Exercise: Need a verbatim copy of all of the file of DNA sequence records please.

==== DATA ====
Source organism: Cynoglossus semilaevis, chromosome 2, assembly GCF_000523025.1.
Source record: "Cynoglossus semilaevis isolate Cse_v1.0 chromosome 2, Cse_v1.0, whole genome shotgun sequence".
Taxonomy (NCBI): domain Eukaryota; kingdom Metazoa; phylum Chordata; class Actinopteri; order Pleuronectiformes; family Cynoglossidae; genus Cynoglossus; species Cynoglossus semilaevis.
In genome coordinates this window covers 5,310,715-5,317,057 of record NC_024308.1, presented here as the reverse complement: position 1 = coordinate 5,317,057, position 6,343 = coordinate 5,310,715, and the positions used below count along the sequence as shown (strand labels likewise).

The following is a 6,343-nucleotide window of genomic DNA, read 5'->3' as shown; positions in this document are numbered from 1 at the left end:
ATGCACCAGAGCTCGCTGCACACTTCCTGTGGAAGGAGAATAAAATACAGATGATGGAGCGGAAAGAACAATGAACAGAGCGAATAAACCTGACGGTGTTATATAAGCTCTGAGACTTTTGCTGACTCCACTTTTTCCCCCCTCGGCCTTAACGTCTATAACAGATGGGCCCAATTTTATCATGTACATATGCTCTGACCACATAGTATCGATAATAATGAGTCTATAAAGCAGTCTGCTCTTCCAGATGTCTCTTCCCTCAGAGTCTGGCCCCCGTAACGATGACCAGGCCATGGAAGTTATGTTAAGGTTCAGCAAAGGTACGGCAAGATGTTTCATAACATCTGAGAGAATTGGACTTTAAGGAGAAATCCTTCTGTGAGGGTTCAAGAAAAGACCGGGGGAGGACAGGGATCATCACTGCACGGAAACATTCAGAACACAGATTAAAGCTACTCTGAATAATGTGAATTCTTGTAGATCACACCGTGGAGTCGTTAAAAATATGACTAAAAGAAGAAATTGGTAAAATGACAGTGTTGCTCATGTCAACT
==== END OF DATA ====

Source organism: Cynoglossus semilaevis, chromosome 2, assembly GCF_000523025.1.
Source record: "Cynoglossus semilaevis isolate Cse_v1.0 chromosome 2, Cse_v1.0, whole genome shotgun sequence".
Taxonomy (NCBI): domain Eukaryota; kingdom Metazoa; phylum Chordata; class Actinopteri; order Pleuronectiformes; family Cynoglossidae; genus Cynoglossus; species Cynoglossus semilaevis.
In genome coordinates this window covers 5,310,715-5,317,057 of record NC_024308.1, presented here as the reverse complement: position 1 = coordinate 5,317,057, position 6,343 = coordinate 5,310,715, and the positions used below count along the sequence as shown (strand labels likewise).

The following is a 6,343-nucleotide window of genomic DNA, read 5'->3' as shown; positions in this document are numbered from 1 at the left end:
ATGCACCAGAGCTCGCTGCACACTTCCTGTGGAAGGAGAATAAAATACAGATGATGGAGCGGAAAGAACAATGAACAGAGCGAATAAACCTGACGGTGTTATATAAGCTCTGAGACTTTTGCTGACTCCACTTTTTCCCCCCTCGGCCTTAACGTCTATAACAGATGGGCCCAATTTTATCATGTACATATGCTCTGACCACATAGTATCGATAATAATGAGTCTATAAAGCAGTCTGCTCTTCCAGATGTCTCTTCCCTCAGAGTCTGGCCCCCGTAACGATGACCAGGCCATGGAAGTTATGTTAAGGTTCAGCAAAGGTACGGCAAGATGTTTCATAACATCTGAGAGAATTGGACTTTAAGGAGAAATCCTTCTGTGAGGGTTCAAGAAAAGACCGGGGGAGGACAGGGATCATCACTGCACGGAAACATTCAGAACACAGATTAAAGCTACTCTGAATAATGTGAATTCTTGTAGATCACACCGTGGAGTCGTTAAAAATATGACTAAAAGAAGAAATTGGTAAAATGACAGTGTTGCTCATGTCAACT